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An Individual Drug Counseling Approach to Treat Cocaine Addiction

Chapter 8 - Early Abstinence

The second stage in treatment of addiction is early abstinence. After the patient acknowledges the need for treatment and shows at least a preliminary commitment to treatment, the counselor and patient must begin to work on early abstinence issues.

These include:

  1. Recognizing the medical and psychological aspects of cocaine withdrawal.
  2. Identifying triggers to drug use and developing techniques for avoiding these triggers.
  3. Learning how to handle drug craving without using.

The counselor should encourage the patient to establish a drug-free lifestyle that involves participating in self-help groups to aid in one's recovery, avoiding social contact with drug-using associates, and replacing drug-related activities with healthy recreational activities. This period of treatment lasts from the preliminary establishment of motivation toward abstinence to approximately 3 months into recovery, assuming the patient makes reasonable progress.

The topics described here are particularly relevant to the needs of the patient at this point in treatment. The order in which they are presented is generally the order in which they often emerge as treatment issues. But, the counselor should use discretion and address these issues as they seem appropriate for each individual patient.

Discussions of these topics may be repeated as needed. The counselor should base the relative emphasis placed on each topic on the patient's needs in recovery. No more than two topics should be introduced to the patient in a session. However, in reviewing topics previously introduced, the counselor can address all appropriate topics. Although the order in which they are presented and the relative emphasis are flexible, all the issues identified here should be addressed in the counseling sessions.


  1. Teach the addict to recognize and avoid the environmental triggers that lead to drug use.
  2. Teach the addict to engage in alternative behaviors when he or she experiences craving.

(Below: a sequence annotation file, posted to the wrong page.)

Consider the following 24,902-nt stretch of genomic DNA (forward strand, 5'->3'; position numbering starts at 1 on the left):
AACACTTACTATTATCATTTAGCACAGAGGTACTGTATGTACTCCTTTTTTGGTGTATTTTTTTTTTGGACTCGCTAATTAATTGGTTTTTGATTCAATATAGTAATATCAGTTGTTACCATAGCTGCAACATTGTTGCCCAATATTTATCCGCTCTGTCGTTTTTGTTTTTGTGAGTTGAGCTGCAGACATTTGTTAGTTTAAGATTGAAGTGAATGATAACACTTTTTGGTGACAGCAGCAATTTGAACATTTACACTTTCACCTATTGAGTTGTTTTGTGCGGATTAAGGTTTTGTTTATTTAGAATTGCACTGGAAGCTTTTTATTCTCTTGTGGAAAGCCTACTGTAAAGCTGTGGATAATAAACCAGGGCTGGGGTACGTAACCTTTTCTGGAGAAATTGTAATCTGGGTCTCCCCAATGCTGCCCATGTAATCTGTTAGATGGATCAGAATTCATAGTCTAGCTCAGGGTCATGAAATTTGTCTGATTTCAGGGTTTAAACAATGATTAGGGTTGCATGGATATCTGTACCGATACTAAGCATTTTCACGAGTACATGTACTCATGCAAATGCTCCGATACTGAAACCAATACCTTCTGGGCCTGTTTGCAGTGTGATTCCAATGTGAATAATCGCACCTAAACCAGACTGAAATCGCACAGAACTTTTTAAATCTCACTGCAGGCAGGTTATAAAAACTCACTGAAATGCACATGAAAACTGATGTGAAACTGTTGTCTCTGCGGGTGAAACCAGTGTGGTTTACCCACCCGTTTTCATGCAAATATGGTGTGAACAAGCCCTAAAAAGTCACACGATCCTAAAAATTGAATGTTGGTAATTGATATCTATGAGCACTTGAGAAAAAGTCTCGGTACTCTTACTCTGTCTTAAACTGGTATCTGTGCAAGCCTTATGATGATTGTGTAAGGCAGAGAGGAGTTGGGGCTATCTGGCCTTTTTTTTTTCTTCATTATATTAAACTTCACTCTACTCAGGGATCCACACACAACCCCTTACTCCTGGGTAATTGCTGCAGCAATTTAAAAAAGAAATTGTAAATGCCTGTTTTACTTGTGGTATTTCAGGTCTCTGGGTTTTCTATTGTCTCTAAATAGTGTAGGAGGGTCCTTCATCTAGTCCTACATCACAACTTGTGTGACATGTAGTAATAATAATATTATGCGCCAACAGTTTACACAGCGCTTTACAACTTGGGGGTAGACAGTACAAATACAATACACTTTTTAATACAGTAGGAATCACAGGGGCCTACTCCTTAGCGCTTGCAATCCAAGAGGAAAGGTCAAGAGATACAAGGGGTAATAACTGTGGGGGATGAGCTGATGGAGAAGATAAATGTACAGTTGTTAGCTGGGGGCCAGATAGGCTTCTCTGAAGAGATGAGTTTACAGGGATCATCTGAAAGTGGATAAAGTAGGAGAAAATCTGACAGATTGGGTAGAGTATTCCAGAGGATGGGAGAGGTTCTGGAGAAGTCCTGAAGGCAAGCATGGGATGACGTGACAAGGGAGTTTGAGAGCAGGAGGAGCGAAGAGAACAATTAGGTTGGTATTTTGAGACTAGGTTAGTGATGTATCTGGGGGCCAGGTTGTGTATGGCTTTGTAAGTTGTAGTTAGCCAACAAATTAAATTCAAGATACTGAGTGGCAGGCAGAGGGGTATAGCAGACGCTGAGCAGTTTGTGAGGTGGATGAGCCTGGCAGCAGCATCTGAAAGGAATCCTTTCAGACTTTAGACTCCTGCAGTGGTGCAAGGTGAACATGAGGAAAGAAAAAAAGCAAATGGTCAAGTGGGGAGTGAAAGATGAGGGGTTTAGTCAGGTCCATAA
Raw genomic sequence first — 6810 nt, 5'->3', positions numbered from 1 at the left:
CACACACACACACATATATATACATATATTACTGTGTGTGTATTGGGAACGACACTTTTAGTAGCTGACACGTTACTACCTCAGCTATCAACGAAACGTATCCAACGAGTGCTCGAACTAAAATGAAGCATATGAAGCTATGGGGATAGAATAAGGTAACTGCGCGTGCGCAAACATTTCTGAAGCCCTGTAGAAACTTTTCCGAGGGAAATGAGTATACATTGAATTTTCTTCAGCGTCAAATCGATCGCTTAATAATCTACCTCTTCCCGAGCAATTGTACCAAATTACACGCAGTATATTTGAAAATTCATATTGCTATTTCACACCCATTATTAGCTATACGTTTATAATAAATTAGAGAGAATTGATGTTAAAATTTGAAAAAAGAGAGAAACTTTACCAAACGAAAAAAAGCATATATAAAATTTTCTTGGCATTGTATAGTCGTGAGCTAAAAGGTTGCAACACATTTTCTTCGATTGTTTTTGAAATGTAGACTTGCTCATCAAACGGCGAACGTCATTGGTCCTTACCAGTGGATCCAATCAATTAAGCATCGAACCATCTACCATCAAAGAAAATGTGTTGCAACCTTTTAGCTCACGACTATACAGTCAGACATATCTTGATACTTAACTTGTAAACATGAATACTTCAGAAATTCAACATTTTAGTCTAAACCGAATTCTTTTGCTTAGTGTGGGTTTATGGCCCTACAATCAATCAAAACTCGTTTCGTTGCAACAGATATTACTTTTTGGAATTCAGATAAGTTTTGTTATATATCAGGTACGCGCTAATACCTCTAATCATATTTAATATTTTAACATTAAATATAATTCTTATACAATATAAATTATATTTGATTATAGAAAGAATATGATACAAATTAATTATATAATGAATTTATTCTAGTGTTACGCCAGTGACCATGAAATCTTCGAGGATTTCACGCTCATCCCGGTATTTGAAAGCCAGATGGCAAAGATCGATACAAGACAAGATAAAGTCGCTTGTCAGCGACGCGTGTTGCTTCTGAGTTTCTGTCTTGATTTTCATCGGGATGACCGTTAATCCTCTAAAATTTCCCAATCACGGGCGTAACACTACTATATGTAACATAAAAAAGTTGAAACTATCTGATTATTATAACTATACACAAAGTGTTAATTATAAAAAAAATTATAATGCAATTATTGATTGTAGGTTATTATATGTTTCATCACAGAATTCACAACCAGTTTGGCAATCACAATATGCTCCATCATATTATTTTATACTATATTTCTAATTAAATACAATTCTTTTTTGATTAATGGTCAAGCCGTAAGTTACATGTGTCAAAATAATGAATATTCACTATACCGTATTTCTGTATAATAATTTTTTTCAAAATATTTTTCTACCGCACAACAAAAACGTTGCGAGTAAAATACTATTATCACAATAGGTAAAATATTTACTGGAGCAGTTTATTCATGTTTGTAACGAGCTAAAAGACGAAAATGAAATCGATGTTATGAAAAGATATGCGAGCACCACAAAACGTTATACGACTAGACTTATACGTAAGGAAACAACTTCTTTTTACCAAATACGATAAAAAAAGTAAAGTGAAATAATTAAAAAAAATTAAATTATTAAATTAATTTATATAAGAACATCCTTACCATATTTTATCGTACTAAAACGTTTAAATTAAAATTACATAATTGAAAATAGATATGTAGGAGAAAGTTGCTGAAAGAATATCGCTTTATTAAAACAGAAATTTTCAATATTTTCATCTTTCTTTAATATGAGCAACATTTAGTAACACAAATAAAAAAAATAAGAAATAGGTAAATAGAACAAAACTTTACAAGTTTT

3. Help the patient to achieve and sustain abstinence from all drugs.
  4. Urge the patient to participate in healthy activities.
  5. Encourage participation in self-help groups.

Treatment Issues

  1. Addiction and the associated symptoms
  2. People, places, and things
  3. Structuring one's time
  4. Craving
  5. High-risk situations
  6. Social pressures to use
  7. Compulsive sexual behavior
  8. Postacute withdrawal symptoms
  9. Use of other drugs
  10. 12-step participation

Addiction and the Associated Symptoms

The counselor should review with the patient the concept of addiction and the behavioral and medical/physiological symptoms of the disease. When discussing symptoms, the counselor should focus on cocaine but can include other drugs as appropriate.

The concept of addiction is that the behavior, or use of something, becomes compulsive, leaving the addict no control over the behavior. Because the addict has no control over this behavior, he or she will continue to use the drug despite the resulting impairment to physical and emotional health, social and occupational functioning, and intimate relationships.

The behavioral symptoms of addiction include narrowing of one's behavioral repertoire, predominance of the drug in the person's daily life, spending time achieving or recovering from drug effects, and continuing to use in spite of the severe problems associated with use. The counselor will review with the patient the specific symptoms of addiction that he or she has demonstrated. The counselor will focus primarily on the life-overwhelming nature of addiction and the importance of avoiding abusable substances in order to provide the best chance for preventing a relapse.

The medical/physiological symptoms also should be reviewed with the patient. They can include increased pulse and blood pressure, anxiety, paranoia, hallucinations, seizures, cardiac arrhythmias, cardiac arrest, and cerebrovascular incidents (strokes). The relative risks for each of these adverse effects will be reviewed. For example, anxiety and paranoia are much more common than seizures or cardiac arrest. The cocaine withdrawal symptoms of depression, low energy, and insomnia will be described, along with the fact that these symptoms do not occur in all cases.

If the patient's route of administration of any drug used has included injection, and/or the patient has engaged in unsafe sexual behavior, perhaps impulsively when using cocaine, then infection with the HIV virus is a medical condition that may co-occur with cocaine addiction. The topic of HIV infection should be introduced here. The counselor must assess the patient's level of knowledge and sophistication about the topic and present information at an appropriate level. If the patient has engaged in high-risk behavior, or the counselor believes the patient may have engaged in high-risk behavior even though he or she denies it, then the patient's risk factors or potential risk factors should be identified, and behavioral changes to reduce risk should be encouraged at this point.

The medical effects of other abused substances, including alcohol, also should be reviewed if the patient has or has had problems with these drugs.

People, Places, and Things